Four Common Mistakes in Treating Back Pain
Written by Editor   
Saturday, August 23, 2014 12:50 AM

Consumer Reports reports that with back pain, less really is more. Aggressive tests and treatments can waste your money and actually slow your recovery. Here are four common mistakes in treating back pain.

Mistake 1: Rushing to test

Scans often show small abnormalities that aren’t the cause of the pain but can prompt you and your doctor to pursue unnecessarily aggressive care. In addition, X-rays and CT scans expose you to unnecessary radiation.

Mistake 2: Lying down

For decades, doctors recommended bed rest for back-pain sufferers. But a 2010 review found that patients advised to stay active reported less pain and a faster recovery. And new guidelines say that doctors should urge patients to resume normal activities as soon as possible and caution against staying in bed for longer than four days.

Mistake 3: Taking the wrong drugs

Doctors prescribe almost a third of back-pain sufferers potentially addictive narcotic pain drugs such as oxycodone and hydrocodone. But people who take the drugs report more disability after six months compared with those who don’t. And the longer you use an opioid, the higher the dose you’ll need. That increases the risk of addiction and side effects, and makes it less likely that the drugs will help if you do need them, such as after surgery.  

There’s another treatment to question: steroid injections. Some doctors prescribe them for pain related to osteoarthritis, but there’s little evidence that they help for anything other than back pain with sciatica (leg pain from a pinched nerve). Even then, effects wear off by three months.

Start with generic versions of over-the-counter ibuprofen or naproxen. They’re just as safe and effective as brand-name versions, including Advil and Aleve, and they’re cheaper. But those drugs can cause cardiovascular and gastrointestinal problems, so stick with generic acetaminophen if you have heart disease, stomach ulcers, or gastritis. 

Mistake 4: Having needless surgery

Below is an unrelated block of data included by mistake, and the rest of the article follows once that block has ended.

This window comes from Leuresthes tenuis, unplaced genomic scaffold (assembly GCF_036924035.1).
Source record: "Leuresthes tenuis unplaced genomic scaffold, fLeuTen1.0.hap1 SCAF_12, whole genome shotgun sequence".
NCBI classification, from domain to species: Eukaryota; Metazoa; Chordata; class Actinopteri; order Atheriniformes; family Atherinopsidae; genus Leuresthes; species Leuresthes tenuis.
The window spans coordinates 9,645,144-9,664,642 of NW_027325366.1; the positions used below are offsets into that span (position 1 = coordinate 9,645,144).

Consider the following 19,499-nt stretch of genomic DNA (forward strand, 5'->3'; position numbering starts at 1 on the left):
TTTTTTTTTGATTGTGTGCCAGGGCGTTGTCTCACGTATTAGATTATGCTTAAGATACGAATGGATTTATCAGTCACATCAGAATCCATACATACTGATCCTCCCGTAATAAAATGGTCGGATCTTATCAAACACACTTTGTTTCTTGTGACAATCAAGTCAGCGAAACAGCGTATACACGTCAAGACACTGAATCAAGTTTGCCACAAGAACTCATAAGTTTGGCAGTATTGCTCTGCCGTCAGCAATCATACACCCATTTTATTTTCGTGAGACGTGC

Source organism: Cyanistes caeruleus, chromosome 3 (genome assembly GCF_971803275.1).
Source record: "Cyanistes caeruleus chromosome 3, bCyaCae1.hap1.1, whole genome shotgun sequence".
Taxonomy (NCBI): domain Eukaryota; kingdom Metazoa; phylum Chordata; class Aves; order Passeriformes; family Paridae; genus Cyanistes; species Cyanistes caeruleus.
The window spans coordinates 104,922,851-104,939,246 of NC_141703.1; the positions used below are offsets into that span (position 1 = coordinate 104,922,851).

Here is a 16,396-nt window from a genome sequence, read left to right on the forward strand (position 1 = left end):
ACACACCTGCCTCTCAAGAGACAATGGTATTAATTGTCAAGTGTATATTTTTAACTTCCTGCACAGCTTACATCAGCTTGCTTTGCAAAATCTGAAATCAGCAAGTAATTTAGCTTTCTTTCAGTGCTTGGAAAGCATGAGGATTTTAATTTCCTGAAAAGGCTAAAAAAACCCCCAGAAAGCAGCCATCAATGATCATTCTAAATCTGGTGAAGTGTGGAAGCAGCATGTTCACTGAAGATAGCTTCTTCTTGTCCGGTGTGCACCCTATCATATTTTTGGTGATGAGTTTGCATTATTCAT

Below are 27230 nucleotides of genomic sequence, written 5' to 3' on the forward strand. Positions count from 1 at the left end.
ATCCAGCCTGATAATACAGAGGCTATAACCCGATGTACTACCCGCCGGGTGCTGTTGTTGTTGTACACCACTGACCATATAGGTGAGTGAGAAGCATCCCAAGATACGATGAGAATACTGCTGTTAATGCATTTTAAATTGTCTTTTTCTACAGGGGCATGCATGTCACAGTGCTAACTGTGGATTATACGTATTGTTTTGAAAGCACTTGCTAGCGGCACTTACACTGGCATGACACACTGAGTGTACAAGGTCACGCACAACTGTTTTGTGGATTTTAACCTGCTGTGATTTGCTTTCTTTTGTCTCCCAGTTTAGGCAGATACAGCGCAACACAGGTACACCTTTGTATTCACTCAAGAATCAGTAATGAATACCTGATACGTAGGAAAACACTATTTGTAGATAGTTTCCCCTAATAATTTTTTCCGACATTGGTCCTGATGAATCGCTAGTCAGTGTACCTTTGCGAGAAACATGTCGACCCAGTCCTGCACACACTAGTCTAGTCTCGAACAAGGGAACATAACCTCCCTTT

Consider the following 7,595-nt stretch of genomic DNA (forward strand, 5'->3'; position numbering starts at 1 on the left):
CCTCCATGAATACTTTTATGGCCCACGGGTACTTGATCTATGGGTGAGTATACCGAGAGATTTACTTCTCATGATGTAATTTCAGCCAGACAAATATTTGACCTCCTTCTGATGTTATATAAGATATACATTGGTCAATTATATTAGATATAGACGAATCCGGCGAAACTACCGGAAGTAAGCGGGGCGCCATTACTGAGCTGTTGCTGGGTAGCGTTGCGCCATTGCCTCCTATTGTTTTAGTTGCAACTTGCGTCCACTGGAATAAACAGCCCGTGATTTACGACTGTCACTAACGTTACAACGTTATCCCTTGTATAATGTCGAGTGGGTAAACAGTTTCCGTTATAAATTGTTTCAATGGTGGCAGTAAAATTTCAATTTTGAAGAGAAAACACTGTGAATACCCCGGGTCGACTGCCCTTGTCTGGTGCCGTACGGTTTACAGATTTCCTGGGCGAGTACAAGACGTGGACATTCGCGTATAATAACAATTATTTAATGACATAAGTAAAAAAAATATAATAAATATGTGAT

The number of back surgeries continues to rise each year. A 2013 study of Medicare patients found a 214 percent increase between 2000 and 2010. “There’s this perception that back surgery must work since it’s so expensive and requires so much recovery time.”But it often doesn’t. That’s partly because back pain often stems from arthritis, poor posture, weak muscles, and similar problems that can’t be fixed with surgery. Even when the pain is caused by such conditions as a herniated disk or spinal stenosis (a narrowing of the spinal column), conservative treatment is often enough.

Alternative treatments for back pain

There is limited research that the following therapies might help some people. Consider trying one if basic self-help steps don’t work. Asking your doctor for a referral may make it easier to get insurance coverage.

• Spinal manipulation can be done by a chiropractor, an osteopath, or a physical therapist. Go to the American Chiropractic Association, the American Osteopathic Organization, and the American Physical Therapy Association for more information.

• Massage reduces muscle stiffness and might prompt the release of pain-relieving endorphins in your brain. Go to the American Massage Therapy Associationand National Certification Board for Therapeutic Massage & Bodywork to learn more.

• Acupuncture appears to help some, and not just because of the placebo effect, research suggests. Go to the American Academy of Medical Acupuncture and the American Academy of Acupuncture and Oriental Medicine.

• Viniyoga, which combines breathing techniques, simple postures, and deep relaxation, may be the most effective form of yoga for back pain. Go to the American Viniyoga Institute.

• Cognitive behavioral therapy helps you recognize and change negative feelings and thoughts related to chronic back pain. Go to the Association for Behavioral and Cognitive Therapies.